Whitetail Hunting photo
Bill Kinney

The odiferous qualities of whitetail deer come from no fewer than seven different glands scattered literally from head to toe. Researchers at the University of Georgia have tried to figure out which stink comes from what stinky gland, and what each might mean to a deer.

[1] Tarsal Gland This patch of hair and subcutaneous organs helps drive the hunting-scent industry. Bucks urinate on the glands more frequently during the rut, and the reaction between urine, gland secretions, and bacteria produces the telltale odor. Bucks establish dominance partly through these secretions, so use the scent to key in on the big boys. Location: Inside of the hind legs.
[2] Metatarsal Gland In mule deer, it produces an alarm scent, but nothing indicates the same for whitetails. Location: Outside of the hind legs.
[3] Preputial Gland Researchers aren’t sure, but it might play a role in a rutting buck’s identifiable scent. Location: Inside the buck’s penal sheath.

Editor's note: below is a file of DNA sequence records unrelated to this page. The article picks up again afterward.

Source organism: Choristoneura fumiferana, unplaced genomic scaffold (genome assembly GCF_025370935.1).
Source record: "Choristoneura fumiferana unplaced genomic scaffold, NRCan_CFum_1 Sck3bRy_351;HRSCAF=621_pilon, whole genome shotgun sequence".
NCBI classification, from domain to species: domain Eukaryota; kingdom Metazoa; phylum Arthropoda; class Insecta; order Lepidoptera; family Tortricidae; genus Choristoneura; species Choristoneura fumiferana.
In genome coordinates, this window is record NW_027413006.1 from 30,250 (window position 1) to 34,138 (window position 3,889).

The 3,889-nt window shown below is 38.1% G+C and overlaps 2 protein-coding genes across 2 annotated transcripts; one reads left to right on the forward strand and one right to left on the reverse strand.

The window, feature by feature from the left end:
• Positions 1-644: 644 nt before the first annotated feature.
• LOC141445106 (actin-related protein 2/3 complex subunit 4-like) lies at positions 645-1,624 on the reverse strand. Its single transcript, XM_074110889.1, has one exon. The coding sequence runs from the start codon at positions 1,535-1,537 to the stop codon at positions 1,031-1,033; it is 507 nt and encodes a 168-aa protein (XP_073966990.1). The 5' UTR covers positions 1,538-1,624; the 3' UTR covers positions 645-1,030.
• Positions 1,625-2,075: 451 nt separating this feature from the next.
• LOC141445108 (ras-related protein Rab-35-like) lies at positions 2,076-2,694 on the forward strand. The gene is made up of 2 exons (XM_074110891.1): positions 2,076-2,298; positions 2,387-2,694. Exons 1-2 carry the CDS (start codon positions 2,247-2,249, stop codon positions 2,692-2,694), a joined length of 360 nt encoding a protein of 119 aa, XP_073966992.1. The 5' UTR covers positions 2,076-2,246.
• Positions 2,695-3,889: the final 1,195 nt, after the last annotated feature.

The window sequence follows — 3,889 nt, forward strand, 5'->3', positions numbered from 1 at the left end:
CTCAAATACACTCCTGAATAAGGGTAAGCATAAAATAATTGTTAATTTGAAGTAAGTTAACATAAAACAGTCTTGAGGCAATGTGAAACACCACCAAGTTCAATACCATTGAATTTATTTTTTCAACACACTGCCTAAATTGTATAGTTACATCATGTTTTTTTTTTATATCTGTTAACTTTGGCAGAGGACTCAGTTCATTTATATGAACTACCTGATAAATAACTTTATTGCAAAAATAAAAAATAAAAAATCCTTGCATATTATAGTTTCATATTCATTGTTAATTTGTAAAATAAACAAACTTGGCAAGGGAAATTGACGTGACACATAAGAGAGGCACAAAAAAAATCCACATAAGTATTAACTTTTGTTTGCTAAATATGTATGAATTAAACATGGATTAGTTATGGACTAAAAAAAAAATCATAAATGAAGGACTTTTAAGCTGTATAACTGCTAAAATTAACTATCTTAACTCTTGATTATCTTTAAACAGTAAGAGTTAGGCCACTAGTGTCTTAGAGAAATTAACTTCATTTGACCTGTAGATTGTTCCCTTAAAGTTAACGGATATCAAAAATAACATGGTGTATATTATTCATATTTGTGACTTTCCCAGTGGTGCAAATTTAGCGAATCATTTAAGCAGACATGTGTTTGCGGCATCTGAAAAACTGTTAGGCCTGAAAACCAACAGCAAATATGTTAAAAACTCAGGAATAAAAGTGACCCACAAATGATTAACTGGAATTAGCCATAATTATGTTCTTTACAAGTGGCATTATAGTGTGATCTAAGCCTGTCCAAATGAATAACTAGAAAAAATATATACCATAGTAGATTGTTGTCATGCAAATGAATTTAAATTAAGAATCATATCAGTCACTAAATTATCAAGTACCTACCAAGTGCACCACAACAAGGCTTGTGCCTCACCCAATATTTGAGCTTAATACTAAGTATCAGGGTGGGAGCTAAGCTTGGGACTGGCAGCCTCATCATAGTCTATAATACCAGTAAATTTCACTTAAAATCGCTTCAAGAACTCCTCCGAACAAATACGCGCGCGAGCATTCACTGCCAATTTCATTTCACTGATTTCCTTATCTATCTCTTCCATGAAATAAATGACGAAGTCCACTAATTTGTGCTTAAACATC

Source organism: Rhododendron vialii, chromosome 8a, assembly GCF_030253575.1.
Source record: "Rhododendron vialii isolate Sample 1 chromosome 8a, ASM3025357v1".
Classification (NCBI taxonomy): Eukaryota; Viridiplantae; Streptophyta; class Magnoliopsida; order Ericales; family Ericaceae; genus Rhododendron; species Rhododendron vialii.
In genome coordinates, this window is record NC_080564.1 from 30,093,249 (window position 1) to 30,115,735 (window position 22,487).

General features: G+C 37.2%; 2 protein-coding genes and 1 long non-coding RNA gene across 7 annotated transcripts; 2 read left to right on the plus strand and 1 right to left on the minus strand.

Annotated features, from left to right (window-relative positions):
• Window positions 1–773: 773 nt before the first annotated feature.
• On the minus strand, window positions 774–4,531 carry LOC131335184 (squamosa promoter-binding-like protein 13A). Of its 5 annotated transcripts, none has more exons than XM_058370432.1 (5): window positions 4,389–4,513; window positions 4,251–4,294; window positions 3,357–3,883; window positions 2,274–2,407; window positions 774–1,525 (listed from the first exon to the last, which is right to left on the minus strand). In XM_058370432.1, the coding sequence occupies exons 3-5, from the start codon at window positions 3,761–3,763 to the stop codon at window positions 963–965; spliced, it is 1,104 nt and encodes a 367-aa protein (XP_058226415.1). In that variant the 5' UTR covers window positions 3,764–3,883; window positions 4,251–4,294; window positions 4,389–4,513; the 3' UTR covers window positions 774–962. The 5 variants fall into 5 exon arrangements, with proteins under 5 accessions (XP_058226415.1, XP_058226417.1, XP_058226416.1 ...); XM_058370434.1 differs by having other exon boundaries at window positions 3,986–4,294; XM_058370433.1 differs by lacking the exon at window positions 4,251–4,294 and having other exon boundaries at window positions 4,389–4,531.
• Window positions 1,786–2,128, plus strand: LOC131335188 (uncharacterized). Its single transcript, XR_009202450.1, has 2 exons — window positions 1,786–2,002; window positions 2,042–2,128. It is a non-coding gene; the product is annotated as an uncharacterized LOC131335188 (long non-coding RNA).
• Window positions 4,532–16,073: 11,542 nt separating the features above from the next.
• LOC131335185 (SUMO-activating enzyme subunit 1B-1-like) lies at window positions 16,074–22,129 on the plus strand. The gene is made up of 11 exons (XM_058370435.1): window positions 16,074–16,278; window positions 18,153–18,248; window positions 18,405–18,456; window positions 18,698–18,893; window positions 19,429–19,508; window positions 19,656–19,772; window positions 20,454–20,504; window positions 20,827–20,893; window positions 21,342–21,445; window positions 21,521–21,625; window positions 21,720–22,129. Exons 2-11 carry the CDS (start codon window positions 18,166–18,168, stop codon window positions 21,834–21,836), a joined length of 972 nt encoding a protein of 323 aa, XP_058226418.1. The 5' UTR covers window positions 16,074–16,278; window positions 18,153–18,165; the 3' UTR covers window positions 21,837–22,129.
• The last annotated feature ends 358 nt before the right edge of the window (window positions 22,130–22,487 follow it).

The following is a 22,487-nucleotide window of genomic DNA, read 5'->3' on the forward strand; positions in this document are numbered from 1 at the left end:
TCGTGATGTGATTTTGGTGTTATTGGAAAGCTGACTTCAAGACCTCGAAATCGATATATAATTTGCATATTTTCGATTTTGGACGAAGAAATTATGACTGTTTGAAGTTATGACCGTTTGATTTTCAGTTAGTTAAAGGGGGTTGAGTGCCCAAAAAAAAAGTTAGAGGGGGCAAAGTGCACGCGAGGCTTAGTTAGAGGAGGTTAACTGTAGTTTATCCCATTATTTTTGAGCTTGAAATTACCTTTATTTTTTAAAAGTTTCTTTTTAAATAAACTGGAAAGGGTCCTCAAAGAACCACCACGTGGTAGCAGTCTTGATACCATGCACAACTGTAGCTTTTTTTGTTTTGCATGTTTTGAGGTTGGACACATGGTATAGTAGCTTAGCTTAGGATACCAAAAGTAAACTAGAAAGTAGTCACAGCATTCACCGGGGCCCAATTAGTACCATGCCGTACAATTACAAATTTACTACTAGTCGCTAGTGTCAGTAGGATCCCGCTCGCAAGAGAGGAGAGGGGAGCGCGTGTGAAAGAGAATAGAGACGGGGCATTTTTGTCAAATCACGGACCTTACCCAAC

[4] Interdigital gland Forty-six volatile compounds are secreted by this gland, and the varying evaporation rates mean the smell changes over time. That might help a deer age a track with its snout. Location: Between the toes.
[5] Nasal Gland Not sure. Location: Inside the nostrils.
[6] Preorbital Gland Nobody really knows. It could play a role in marking rubs. Location: In front of the deer’s eyes.
[7] Forehead Gland Marks rubs and other vegetation with the scent of a dominant, mature buck. Location: Between the eyes and the antler bases.